“When I Had My Third Baby Girl, I Was Told To ‘Try Again’ For A Boy”
Blogger Karen Gill recounts the horrific comments she faced for raising three daughters and being told to ‘try again’ for a boy
For modern British South Asian mothers, the criticism of raising daughters instead of sons is whispered behind closed doors and subtly hidden in comments such as ‘You must want to complete your family, don’t worry you can try again.’
Blogger Karen Gill heard similar comments when she gave birth to her third daughter. On learning she was expecting another girl, she was riddled with anxiety about what people would say.
“The weight of my unfortunate reaction when finding out the gender of my baby was constant and heavy. I couldn’t be the only person in the world that had felt this way, could I? Was there something wrong with me? Was this on the spectrum of postpartum depression? Was I an unfit mother? Did I need to speak to a professional about this?”
Throughout the years, Karen was constantly faced with criticism for the gender of her children.
She recounted, “A random old lady at my daughter’s school made a point to walk over to me [while I had my 3-week-old baby girl strapped to my chest in a carrier and held my other two daughters’ hands while we happily walked home] and asked what I had. Then when I replied with “a girl” proceeded to kiss her teeth and say “Ohhhh that’s too bad. I’d said a little prayer to God to bless your poor soul with a boy this time.”
Karen spoke about the impact of hearing negative comments on her mental health.
“Words can linger for years.” She explained, “They weigh on your mind which in turn can change you as a person”
“There is no question in my mind that words at times hurt much more than physical pain.”
She explained was made harder due to extreme South Asian expectations of mothers.
“Within a family, the pressure needs to be taken off the mother,” Karen stated.
“She is not capable of choosing the gender of her baby so she should not have to endure being mentally abused before, during and after having her baby.”
“She deserves support in that delicate time not added unnecessary anxieties. And daughters should be loved, nurtured, and treated well in all aspects of their lives just like their male counterparts”
“Girls are smart, strong, ambitious just like boys as well as being kind, sensitive and caring. Given the right support and encouragement, our girls will change the world.”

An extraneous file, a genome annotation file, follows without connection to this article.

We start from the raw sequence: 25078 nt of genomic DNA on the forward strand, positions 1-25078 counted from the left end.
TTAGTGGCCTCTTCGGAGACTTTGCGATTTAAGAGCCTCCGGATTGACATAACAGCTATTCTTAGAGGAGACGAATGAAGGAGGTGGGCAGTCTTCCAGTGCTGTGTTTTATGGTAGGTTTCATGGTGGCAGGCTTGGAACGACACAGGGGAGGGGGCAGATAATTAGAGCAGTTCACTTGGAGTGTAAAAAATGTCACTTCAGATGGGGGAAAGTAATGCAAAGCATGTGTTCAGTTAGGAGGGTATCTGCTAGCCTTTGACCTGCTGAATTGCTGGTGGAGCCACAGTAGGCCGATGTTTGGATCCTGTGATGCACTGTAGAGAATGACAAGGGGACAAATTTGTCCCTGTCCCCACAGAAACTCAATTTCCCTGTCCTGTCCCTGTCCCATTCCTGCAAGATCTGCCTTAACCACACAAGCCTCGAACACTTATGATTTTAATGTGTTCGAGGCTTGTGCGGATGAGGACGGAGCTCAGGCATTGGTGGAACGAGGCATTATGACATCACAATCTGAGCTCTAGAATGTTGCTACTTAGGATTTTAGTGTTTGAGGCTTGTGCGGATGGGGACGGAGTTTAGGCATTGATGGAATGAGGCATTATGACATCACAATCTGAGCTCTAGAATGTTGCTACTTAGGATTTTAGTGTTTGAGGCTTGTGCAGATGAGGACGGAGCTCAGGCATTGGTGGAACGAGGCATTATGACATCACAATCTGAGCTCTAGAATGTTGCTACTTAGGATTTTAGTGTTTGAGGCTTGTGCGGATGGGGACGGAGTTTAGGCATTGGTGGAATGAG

Even throughout being bullied and looked down upon, Karen could rely on her husband to support and empower her daughters.
“We made sure the girls don’t hear the condescending comments and take it to heart. They are innocent, sweet little girls whom we adore and wouldn’t trade for anything.”
Many South Asian women go through the same stigma, apprehension and confusion when having a daughter due to social pressures.
“The stigma may be changing but it is not gone. The majority of our generation of parents who are born in a more western, open-minded, equality driven culture see no difference between boys and girls.”
“But the generations before us are still very much enveloped in the thought that a family is not complete unless it has a boy as a part of it. I hope that conversations like this one will put an end to this narrative much sooner.”
Through her journey, Karen was able to encourage her community to speak openly about their experiences.
“I have many titles, but my favourite is definitely Mama. I am a mother to 3 beautiful daughters, married to my best friend for almost 10 years and created this blog [www.TheAgencyBlog.ca and @TheAgencyBlog on Instagram] as an outlet for my interests but it has blossomed into something far greater– a community that is all about learning & growing together. A safe place without judgement and good vibes only.”
The conversations of accepting girls are a necessary and important change that needs to be made to support younger generations as well as encourage and aid South Asian parents.
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